Hello iPad . . . Good-bye Bookstore?
Reading the Paradigm Shift
by Doug Gorney
Tony and Sharon Kanauskus are closing 21st Century Bookstore after over 26 years.
An interesting convergence of news recently: one of my favorite bookstores, 21st Century Books in Fairfield, is going to be closing its doors. The Bodhi Tree, a beacon to spiritual/metaphysical readers on the West Coast for almost half a century, also announced that it is also going out of business. And at a San Francisco event charged with months of breathless anticipation, Apple CEO Steve Jobs unveiled the iPad multimedia reader.
It starts with a ripple here, a cloud there. A slight shift in the wind or the color of the water…before you know it, you're in the middle of a full-on sea change. While no one can say with certainty what the future of the transforming publishing industry will be, limned by these three stories it seems likely that the printed word won't be part of it.
First, the bright, shiny, techno-futurist side of the coin. The iPad opens an exciting new chapter in media consumption and production. The multi-touch screen of the purpose-built media device can (and I believe will) fulfill the promise that the online environment always offered but that the PC never really delivered. Direct screen manipulation makes possible the intuitive, tactile and instant navigation of a physical newspaper and enables levels of rich media limited only by the imagination of publishers. Sidebars can spring to life as full-blown, multimedia-enhanced features; hyperlinks zoom out of their tedious confinement, giving an online magazine almost infinite stickiness; and videos and audio tracks will make printed stories jump off the page like the living pictures in a tabloid at Hogwarts. (And no, I can't tell you who is going to pay for content in the end.)
The iPad may usher in a flowering of books, too. Media-rich readers like the iPad (well, there aren't any, yet) free books from the bonds of their binding and make possible "literally" three-dimensional storylines, mouseover metafictions, and latticeworks of corollary material more hyperbolic than a Borges fever dream.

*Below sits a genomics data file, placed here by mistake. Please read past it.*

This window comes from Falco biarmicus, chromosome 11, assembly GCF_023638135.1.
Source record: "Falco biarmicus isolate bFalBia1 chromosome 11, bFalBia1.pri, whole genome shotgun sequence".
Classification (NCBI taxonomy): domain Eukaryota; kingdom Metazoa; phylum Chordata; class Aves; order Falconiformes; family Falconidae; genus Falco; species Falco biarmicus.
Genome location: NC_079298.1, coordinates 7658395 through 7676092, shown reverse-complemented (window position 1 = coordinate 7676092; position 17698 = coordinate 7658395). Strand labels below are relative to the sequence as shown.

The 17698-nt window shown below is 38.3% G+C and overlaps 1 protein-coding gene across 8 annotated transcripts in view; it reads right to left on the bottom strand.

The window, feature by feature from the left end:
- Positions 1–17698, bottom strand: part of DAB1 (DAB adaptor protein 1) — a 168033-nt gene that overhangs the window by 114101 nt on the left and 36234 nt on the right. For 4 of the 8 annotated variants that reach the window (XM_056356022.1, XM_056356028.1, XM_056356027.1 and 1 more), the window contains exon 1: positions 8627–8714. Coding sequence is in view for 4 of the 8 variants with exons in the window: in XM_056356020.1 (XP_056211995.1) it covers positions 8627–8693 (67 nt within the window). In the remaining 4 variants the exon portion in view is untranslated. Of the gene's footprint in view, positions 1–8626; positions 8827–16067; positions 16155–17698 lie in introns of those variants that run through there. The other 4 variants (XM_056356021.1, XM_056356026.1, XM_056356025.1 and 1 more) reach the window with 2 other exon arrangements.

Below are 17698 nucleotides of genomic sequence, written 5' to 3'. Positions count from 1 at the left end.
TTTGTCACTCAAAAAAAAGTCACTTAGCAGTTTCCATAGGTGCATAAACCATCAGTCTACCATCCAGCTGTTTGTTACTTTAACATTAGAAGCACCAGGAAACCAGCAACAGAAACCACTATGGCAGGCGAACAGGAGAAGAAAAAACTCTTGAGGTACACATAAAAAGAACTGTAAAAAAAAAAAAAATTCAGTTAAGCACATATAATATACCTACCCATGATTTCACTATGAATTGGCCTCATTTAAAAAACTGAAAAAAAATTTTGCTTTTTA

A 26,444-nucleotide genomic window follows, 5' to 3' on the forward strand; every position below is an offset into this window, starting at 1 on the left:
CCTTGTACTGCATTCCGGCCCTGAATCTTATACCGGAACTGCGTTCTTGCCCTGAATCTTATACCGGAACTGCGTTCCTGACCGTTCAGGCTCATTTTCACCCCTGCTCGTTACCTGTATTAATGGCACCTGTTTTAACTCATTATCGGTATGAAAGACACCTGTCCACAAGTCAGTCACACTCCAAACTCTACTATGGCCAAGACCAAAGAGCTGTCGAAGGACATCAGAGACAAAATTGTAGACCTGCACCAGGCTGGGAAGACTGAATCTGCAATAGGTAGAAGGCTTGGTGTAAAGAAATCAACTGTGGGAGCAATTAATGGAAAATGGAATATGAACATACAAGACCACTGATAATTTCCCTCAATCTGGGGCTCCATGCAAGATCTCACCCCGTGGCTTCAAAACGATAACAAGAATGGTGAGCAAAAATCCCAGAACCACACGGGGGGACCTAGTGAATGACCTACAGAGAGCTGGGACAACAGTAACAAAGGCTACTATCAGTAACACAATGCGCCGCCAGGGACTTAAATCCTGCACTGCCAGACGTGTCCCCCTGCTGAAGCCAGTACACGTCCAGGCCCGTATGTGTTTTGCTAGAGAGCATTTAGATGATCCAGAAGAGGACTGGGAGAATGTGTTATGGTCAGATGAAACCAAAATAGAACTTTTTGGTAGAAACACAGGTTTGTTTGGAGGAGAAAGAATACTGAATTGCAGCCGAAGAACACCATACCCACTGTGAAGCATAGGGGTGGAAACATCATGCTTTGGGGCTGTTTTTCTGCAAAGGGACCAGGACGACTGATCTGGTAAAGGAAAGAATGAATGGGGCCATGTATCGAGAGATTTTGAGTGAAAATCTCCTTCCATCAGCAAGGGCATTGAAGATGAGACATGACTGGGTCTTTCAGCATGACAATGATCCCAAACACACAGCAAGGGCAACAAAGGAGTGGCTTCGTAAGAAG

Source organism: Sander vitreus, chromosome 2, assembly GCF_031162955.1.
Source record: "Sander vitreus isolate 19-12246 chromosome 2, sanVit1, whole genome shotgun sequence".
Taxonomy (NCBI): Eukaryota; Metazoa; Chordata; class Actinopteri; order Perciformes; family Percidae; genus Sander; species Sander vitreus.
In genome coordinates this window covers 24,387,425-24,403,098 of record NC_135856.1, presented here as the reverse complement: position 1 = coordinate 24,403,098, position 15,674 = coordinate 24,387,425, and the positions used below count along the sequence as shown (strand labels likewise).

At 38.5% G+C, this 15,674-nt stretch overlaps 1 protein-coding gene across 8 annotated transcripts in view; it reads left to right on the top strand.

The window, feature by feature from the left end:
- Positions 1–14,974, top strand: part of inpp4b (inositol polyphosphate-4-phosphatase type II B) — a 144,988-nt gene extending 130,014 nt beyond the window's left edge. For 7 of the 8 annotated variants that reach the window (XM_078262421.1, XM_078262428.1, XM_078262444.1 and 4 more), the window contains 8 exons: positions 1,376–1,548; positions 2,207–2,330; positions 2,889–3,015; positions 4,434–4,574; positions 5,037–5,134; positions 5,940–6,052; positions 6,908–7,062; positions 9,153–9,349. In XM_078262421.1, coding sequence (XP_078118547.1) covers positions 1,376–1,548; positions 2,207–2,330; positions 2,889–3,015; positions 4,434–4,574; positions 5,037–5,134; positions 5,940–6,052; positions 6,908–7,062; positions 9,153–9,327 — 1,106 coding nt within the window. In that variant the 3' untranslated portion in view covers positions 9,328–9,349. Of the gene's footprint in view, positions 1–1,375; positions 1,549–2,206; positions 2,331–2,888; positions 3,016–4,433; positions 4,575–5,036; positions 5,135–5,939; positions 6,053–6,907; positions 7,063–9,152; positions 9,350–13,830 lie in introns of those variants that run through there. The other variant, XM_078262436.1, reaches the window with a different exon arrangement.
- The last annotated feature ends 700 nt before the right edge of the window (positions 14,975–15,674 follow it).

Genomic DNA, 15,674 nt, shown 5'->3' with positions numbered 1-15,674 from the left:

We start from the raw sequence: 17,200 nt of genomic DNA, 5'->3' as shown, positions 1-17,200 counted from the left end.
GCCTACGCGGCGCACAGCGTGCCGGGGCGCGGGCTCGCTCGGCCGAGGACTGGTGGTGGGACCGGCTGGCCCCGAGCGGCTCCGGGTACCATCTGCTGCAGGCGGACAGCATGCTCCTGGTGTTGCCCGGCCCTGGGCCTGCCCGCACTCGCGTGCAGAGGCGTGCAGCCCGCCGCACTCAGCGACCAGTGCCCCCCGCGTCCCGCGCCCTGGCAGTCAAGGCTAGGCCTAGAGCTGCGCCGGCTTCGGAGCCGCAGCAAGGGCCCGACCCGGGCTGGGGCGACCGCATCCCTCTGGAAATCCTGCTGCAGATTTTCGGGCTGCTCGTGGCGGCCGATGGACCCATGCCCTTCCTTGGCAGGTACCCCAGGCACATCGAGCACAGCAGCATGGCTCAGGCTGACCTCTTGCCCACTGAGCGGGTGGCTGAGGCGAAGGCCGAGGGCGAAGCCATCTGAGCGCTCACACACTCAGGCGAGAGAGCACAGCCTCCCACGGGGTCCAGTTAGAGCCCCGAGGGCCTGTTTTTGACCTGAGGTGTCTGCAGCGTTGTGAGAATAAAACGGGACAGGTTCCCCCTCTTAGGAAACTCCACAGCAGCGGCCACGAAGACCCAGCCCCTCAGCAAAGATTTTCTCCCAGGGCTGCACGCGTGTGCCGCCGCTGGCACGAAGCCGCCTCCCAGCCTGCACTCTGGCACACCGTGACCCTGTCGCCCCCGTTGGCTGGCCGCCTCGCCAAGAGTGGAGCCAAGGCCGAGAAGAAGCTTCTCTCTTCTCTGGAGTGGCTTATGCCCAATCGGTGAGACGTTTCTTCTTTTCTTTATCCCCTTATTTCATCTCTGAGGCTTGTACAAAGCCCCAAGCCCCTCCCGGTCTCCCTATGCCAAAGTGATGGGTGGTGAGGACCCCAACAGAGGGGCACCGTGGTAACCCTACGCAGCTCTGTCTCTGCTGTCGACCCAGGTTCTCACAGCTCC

Come now the dark bits.
I'm a new media maven and gadget geek, but I'm an old-school book-lover, too: the iPad, to my eye, is the final nail in the coffin of the bookstore, and very likely the printed book itself.
It's hardly news that the young century has been a lean one for booksellers. Not just independents and specialists like 21st Century and The Bodhi Tree, but even big chains like Borders. I don't claim to know whether people simply don't read books in these sped-up, distracted times; books sales at Amazon and the buzz over their Kindle would suggest that they do. And Lord knows people have stuff to say; they're dying to write about it and publish it — somewhere, somehow. But one only need to look at the record industry to guess where we might end up: in the age of the iPod, CDs are obsolescing as quickly as ink blotters or buggy whips. I see the iPad, the iPod's sibling, doing the same thing to physical books.
It's simply a business equation: there will always be a hard core of old-school book-lovers, like myself, who love their shelves overflowing with musty, cloth-bound anthologies; smug trade paperbacks; fat, spine-cracked best-sellers purchased at Midwestern airports; tall, heavy, unread art books, written to accompany that show at the Whitney you never quite made it to; the odd graphic novel with its garish, you-gotta-problem-with-that? jacket; a few tattered, foreign-language novels by obscure authors, titles reading in the wrong direction like confused emigrants at the dock; but if enough people get their books electronically, rather than in printed form — and they're starting to — there will no longer be enough demand for paper books to make it worth printing them.
Oh, there's talk of bookstores going to a print-on-demand model. Really, though…why bother? At best that sort of thing would be like the specialty market that's kept vinyl alive. The fact that you can make any number of books appear, zip, with the click of a mouse — or more to the point the touch of your iPad — is going to shutter most remaining bookstores within five years.
It sickens me to think of my beloved City Lights closing its doors in San Francisco's North Beach, or Prairie Lights in Iowa City, or Green Apple or Strand or Powell's, but publishing's new e-paradigm is going to hit Barnes and Noble hard, too. Maybe not as hard, not right away, but unless the big chains can cash in on the New Book, their story will surely come to a close.
I'm open to being wrong. I would love to be wrong. If you think my logic's flawed, and see printed books sharing the marketplace as comfortably as TV and radio, sketch that scenario out for me. Bring some hard facts and an infallible argument and talk me down.
But the writing, one regrets to say, is on the wall…and the facts, with each spiffy new e-reader, and with each 21st Century, Bodhi Tree, Black Oak, Cody's or [fill in the name of your late, lamented, local bookseller] that closes, are on my side.
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